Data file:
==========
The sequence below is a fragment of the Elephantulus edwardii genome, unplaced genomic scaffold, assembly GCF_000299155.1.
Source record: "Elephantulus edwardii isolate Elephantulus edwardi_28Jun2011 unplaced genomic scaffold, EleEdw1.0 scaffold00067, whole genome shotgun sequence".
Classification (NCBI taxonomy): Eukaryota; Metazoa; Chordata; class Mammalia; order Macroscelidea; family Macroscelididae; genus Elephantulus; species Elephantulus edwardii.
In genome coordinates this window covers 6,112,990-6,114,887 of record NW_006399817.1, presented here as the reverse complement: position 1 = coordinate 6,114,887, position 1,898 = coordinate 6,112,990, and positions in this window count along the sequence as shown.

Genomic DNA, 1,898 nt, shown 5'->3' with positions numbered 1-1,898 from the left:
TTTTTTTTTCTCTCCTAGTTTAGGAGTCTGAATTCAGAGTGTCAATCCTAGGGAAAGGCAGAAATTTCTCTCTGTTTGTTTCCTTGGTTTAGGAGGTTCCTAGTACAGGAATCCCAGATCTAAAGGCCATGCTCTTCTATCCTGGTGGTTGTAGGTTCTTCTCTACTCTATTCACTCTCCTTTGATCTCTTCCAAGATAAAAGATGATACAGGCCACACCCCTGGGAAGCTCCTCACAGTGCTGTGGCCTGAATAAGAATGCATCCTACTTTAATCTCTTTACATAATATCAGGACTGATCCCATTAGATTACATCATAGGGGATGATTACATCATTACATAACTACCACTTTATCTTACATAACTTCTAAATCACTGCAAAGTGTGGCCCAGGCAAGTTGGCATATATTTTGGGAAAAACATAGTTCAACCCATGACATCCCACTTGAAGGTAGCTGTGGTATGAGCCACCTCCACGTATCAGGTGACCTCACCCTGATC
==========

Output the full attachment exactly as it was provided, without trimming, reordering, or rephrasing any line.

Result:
The sequence below is a fragment of the Elephantulus edwardii genome, unplaced genomic scaffold, assembly GCF_000299155.1.
Source record: "Elephantulus edwardii isolate Elephantulus edwardi_28Jun2011 unplaced genomic scaffold, EleEdw1.0 scaffold00067, whole genome shotgun sequence".
Classification (NCBI taxonomy): Eukaryota; Metazoa; Chordata; class Mammalia; order Macroscelidea; family Macroscelididae; genus Elephantulus; species Elephantulus edwardii.
In genome coordinates this window covers 6,112,990-6,114,887 of record NW_006399817.1, presented here as the reverse complement: position 1 = coordinate 6,114,887, position 1,898 = coordinate 6,112,990, and positions in this window count along the sequence as shown.

Genomic DNA, 1,898 nt, shown 5'->3' with positions numbered 1-1,898 from the left:
TTTTTTTTTCTCTCCTAGTTTAGGAGTCTGAATTCAGAGTGTCAATCCTAGGGAAAGGCAGAAATTTCTCTCTGTTTGTTTCCTTGGTTTAGGAGGTTCCTAGTACAGGAATCCCAGATCTAAAGGCCATGCTCTTCTATCCTGGTGGTTGTAGGTTCTTCTCTACTCTATTCACTCTCCTTTGATCTCTTCCAAGATAAAAGATGATACAGGCCACACCCCTGGGAAGCTCCTCACAGTGCTGTGGCCTGAATAAGAATGCATCCTACTTTAATCTCTTTACATAATATCAGGACTGATCCCATTAGATTACATCATAGGGGATGATTACATCATTACATAACTACCACTTTATCTTACATAACTTCTAAATCACTGCAAAGTGTGGCCCAGGCAAGTTGGCATATATTTTGGGAAAAACATAGTTCAACCCATGACATCCCACTTGAAGGTAGCTGTGGTATGAGCCACCTCCACGTATCAGGTGACCTCACCCTGATC